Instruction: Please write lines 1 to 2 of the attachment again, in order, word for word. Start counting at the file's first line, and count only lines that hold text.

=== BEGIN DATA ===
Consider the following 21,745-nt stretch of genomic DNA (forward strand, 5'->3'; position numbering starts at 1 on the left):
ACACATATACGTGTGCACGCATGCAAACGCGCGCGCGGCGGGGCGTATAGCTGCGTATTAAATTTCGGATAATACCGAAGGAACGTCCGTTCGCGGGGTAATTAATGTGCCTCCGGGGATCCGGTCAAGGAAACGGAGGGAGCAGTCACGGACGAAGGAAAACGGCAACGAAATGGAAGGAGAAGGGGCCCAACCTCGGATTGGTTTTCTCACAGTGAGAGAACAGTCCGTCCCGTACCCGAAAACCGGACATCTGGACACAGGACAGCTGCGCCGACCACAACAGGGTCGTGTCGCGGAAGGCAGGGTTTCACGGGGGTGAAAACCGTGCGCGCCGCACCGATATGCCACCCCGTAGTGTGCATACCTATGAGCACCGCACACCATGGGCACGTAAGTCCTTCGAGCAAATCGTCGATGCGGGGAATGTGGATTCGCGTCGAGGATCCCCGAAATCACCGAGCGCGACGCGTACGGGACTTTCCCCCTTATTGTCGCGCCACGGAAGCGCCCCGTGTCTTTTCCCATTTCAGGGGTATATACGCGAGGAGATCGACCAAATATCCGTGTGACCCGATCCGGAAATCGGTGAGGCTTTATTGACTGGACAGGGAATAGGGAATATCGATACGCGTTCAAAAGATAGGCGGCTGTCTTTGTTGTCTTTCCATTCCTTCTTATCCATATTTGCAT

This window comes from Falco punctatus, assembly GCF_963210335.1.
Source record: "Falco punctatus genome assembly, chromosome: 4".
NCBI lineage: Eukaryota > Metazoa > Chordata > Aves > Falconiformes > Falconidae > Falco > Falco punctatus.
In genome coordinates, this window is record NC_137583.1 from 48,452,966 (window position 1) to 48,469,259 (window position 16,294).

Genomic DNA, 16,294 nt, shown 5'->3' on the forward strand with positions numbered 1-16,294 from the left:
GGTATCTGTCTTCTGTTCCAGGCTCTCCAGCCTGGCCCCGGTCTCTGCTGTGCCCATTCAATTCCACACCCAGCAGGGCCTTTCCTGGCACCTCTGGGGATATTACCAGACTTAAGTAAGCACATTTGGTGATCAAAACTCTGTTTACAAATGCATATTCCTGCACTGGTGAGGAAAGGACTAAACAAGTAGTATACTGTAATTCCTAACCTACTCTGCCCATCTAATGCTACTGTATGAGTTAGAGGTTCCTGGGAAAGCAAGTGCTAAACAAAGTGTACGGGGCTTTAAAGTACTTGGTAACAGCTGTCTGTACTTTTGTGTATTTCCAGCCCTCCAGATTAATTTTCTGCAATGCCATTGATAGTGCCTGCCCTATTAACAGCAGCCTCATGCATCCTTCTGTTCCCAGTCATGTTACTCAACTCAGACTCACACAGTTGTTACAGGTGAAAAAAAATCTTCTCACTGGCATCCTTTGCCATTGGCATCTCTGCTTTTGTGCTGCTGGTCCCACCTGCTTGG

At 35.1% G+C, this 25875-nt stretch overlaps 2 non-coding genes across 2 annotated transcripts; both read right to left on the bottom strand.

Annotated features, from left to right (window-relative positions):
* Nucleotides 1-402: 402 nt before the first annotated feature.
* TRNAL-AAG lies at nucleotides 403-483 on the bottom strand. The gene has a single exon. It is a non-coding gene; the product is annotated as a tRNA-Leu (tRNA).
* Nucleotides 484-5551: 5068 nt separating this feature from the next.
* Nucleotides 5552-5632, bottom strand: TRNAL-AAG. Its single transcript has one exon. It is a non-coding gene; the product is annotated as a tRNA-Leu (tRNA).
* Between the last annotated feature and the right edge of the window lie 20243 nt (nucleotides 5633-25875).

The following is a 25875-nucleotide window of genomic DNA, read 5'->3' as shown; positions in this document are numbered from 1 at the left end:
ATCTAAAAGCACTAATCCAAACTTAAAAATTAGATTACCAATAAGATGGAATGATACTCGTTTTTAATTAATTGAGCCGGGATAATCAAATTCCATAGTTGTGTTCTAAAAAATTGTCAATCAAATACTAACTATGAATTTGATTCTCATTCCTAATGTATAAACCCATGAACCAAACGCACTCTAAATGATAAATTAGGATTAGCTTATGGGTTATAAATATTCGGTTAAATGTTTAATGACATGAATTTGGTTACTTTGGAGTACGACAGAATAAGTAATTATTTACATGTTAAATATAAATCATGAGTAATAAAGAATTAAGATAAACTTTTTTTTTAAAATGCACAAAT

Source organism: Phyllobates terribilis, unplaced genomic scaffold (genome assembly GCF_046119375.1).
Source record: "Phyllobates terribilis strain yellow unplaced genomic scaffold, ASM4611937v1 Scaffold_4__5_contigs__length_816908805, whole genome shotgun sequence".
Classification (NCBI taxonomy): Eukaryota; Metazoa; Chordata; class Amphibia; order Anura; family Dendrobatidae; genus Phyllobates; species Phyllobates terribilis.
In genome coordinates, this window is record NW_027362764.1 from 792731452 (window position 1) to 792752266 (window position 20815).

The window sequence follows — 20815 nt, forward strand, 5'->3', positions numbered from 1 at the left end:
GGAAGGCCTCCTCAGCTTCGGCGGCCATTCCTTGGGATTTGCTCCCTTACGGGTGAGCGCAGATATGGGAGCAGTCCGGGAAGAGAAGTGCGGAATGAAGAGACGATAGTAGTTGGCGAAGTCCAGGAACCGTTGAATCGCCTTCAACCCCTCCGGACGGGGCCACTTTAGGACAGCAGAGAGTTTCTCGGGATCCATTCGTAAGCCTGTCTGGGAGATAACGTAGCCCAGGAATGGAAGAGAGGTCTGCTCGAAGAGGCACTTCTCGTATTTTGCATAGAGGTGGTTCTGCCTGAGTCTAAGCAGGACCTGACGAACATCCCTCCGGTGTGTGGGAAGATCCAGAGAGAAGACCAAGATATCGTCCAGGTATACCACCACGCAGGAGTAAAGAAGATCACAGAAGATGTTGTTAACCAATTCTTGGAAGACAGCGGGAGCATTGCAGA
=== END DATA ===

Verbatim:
Consider the following 21,745-nt stretch of genomic DNA (forward strand, 5'->3'; position numbering starts at 1 on the left):
ACACATATACGTGTGCACGCATGCAAACGCGCGCGCGGCGGGGCGTATAGCTGCGTATTAAATTTCGGATAATACCGAAGGAACGTCCGTTCGCGGGGTAATTAATGTGCCTCCGGGGATCCGGTCAAGGAAACGGAGGGAGCAGTCACGGACGAAGGAAAACGGCAACGAAATGGAAGGAGAAGGGGCCCAACCTCGGATTGGTTTTCTCACAGTGAGAGAACAGTCCGTCCCGTACCCGAAAACCGGACATCTGGACACAGGACAGCTGCGCCGACCACAACAGGGTCGTGTCGCGGAAGGCAGGGTTTCACGGGGGTGAAAACCGTGCGCGCCGCACCGATATGCCACCCCGTAGTGTGCATACCTATGAGCACCGCACACCATGGGCACGTAAGTCCTTCGAGCAAATCGTCGATGCGGGGAATGTGGATTCGCGTCGAGGATCCCCGAAATCACCGAGCGCGACGCGTACGGGACTTTCCCCCTTATTGTCGCGCCACGGAAGCGCCCCGTGTCTTTTCCCATTTCAGGGGTATATACGCGAGGAGATCGACCAAATATCCGTGTGACCCGATCCGGAAATCGGTGAGGCTTTATTGACTGGACAGGGAATAGGGAATATCGATACGCGTTCAAAAGATAGGCGGCTGTCTTTGTTGTCTTTCCATTCCTTCTTATCCATATTTGCAT